Vol. 11


Seeds for the Future

c. 1950s; Kinston, North Carolina, USA

My granddad Ernest Quincy Faulkner, Jr., always spoke about growing up on the farm in the 1950s. I can still see his thick, scarred hands and hear his deep, stern voice as he told of the days growing up and learning lessons of hard work and dedication. He would always start with “When I was a boy, things were much different. We did everything outside, and life was about tending to the crops. Everyday life on the farm was busy.”

Quincy, as my granddad was called, always started the tobacco season from a bag of seed and cared for his plants until harvest. Back in the old days, tobacco was planted in long, narrow soil beds in the cold February air. Each seed was placed in the rich soil by hand, and then the beds were covered with plastic to help keep them warm through the winter days. As the weather became warmer and the sun made the seeds sprout, Quincy would remove the plastic and cover the plants with wheat straw. As they grew, he would pull the weeds by hand, bending over the hundreds of plants that he had grown from seed.

Once the plants were ready, Quincy would pull each one up and place it in a basket to carry to the field. There he would work with his other workers to plant each tobacco plant. He bent over each hole and secured each plant with fertile soil. Everything was done by hand.

As the plants grew, Quincy was in the tobacco field in hot steamy weather to top and sucker1 the plants, hoping for the best crop. One by one, he would pull off the sticky flowers and suckers between the leaves. With every plant, his body became more covered with tar.2 With sweat pouring down his face, he’d look down the long row of plants and pray he could earn enough money for the year. Day in and day out, he tended to his plants. Rain or shine, there was work to do.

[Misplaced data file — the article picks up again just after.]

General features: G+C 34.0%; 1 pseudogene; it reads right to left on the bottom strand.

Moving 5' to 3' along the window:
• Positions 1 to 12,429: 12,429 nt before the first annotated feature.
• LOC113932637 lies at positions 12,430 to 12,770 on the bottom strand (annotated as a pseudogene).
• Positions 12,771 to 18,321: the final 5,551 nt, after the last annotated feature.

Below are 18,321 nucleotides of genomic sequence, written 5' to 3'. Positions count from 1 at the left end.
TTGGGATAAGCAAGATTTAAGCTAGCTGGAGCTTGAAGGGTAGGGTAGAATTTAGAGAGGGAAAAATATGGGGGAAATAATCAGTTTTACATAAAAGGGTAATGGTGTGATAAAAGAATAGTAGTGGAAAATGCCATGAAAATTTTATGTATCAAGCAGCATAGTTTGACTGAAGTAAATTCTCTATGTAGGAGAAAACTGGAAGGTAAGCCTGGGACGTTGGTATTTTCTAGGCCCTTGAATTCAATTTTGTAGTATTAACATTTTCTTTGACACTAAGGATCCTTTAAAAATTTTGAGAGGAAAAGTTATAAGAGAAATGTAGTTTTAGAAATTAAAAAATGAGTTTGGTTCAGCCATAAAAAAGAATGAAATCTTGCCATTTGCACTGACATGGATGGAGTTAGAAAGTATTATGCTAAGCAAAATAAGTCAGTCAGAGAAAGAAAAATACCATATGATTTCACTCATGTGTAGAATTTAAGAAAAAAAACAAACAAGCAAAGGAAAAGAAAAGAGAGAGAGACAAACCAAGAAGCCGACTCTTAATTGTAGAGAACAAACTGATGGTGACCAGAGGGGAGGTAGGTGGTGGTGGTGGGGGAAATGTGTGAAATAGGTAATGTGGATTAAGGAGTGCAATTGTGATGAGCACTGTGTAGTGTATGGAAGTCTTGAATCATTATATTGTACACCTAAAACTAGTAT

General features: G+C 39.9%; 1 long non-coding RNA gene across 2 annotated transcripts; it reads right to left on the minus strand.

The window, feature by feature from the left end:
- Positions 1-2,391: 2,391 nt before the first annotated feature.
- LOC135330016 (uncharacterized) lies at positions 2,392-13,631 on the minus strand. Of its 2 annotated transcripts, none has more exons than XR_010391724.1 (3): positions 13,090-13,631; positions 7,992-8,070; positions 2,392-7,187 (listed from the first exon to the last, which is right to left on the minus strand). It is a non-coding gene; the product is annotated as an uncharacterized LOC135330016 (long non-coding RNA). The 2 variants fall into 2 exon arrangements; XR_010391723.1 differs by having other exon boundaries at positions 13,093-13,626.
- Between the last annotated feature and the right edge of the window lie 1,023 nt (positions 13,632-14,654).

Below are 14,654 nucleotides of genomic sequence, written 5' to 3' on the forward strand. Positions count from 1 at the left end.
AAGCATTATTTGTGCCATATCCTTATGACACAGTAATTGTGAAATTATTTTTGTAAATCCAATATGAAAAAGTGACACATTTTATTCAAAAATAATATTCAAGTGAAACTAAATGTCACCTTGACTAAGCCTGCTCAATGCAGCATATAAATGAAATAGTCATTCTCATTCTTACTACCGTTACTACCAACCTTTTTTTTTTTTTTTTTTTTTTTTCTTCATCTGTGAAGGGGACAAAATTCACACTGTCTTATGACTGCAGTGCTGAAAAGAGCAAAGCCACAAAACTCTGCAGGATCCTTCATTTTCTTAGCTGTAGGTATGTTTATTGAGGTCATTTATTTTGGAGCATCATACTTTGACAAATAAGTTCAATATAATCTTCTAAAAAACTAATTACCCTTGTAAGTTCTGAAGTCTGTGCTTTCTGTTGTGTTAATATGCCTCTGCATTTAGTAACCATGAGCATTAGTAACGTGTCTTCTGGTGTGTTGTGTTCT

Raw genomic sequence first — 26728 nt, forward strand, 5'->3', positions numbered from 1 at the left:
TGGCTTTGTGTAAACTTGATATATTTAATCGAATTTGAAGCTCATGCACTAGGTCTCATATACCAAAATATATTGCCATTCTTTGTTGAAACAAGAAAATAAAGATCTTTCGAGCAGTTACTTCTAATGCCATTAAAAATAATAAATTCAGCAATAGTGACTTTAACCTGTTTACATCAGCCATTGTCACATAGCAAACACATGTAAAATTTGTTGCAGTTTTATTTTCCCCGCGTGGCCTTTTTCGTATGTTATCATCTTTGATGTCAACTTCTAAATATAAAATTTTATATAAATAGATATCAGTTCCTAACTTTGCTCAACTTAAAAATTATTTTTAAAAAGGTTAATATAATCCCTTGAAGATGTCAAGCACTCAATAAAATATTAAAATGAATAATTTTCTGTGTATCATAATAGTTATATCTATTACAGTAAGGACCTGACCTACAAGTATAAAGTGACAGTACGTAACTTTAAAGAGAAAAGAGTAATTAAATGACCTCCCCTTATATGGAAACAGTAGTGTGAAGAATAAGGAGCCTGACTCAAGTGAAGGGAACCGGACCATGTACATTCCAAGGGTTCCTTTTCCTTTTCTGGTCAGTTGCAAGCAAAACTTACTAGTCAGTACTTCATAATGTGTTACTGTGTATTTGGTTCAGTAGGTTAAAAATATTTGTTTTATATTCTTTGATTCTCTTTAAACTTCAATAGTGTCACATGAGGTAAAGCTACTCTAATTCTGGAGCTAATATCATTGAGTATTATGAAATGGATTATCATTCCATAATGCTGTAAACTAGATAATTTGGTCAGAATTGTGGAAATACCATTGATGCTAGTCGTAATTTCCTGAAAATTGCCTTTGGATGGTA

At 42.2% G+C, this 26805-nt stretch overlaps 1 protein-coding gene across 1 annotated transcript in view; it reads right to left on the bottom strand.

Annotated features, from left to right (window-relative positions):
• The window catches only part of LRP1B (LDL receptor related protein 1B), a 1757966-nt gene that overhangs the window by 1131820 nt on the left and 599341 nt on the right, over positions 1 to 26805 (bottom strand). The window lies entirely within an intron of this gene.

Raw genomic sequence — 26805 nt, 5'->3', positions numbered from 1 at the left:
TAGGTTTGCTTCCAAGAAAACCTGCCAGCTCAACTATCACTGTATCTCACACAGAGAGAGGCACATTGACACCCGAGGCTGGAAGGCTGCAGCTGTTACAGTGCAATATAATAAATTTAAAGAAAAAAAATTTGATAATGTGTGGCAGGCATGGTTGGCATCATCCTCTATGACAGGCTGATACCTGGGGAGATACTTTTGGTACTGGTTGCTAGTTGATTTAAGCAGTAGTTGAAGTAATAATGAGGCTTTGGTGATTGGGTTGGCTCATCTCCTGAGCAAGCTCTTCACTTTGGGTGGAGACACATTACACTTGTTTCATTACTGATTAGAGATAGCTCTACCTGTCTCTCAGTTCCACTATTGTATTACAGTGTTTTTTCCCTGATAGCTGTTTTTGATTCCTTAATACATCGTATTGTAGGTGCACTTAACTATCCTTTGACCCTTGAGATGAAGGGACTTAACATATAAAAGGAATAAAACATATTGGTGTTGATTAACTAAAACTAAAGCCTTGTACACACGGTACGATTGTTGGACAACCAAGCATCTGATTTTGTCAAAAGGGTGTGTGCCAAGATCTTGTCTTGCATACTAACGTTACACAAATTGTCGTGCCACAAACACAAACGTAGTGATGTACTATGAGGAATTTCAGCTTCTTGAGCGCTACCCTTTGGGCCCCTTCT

After many weeks, Quincy would look over a field of fully grown tobacco, and realize it was time to take the crop to the barns for curing.3 This took all of the members of the family. They moved down each row, pulling leaves. Then they sent the leaves to a barn, where ladies looped them onto sticks that were hung on racks. When a barn was full of tobacco leaves, it was “fired up” by burning wood in a fire pit. The rich smell flowed out of the barn and filled the hot summer day with the distinct smell of curing tobacco. This was how they cured tobacco during the 1950s.

Stories from a farming family have played a big role in where we are today. Day-to-day farming has changed, but the traditions have been passed down from my granddad to my father and now to me. Quincy planted the seeds of farming in all of us with his tales of his farming days. These stories have shaped me and will stay with me forever.

Dylan Faulkner; North Carolina, USA


1. To sucker a plant is to remove extra shoots, called “suckers,” from it.

2. This tar was actually the sticky sap from the tobacco plants.

3. To cure tobacco is to dry it out.



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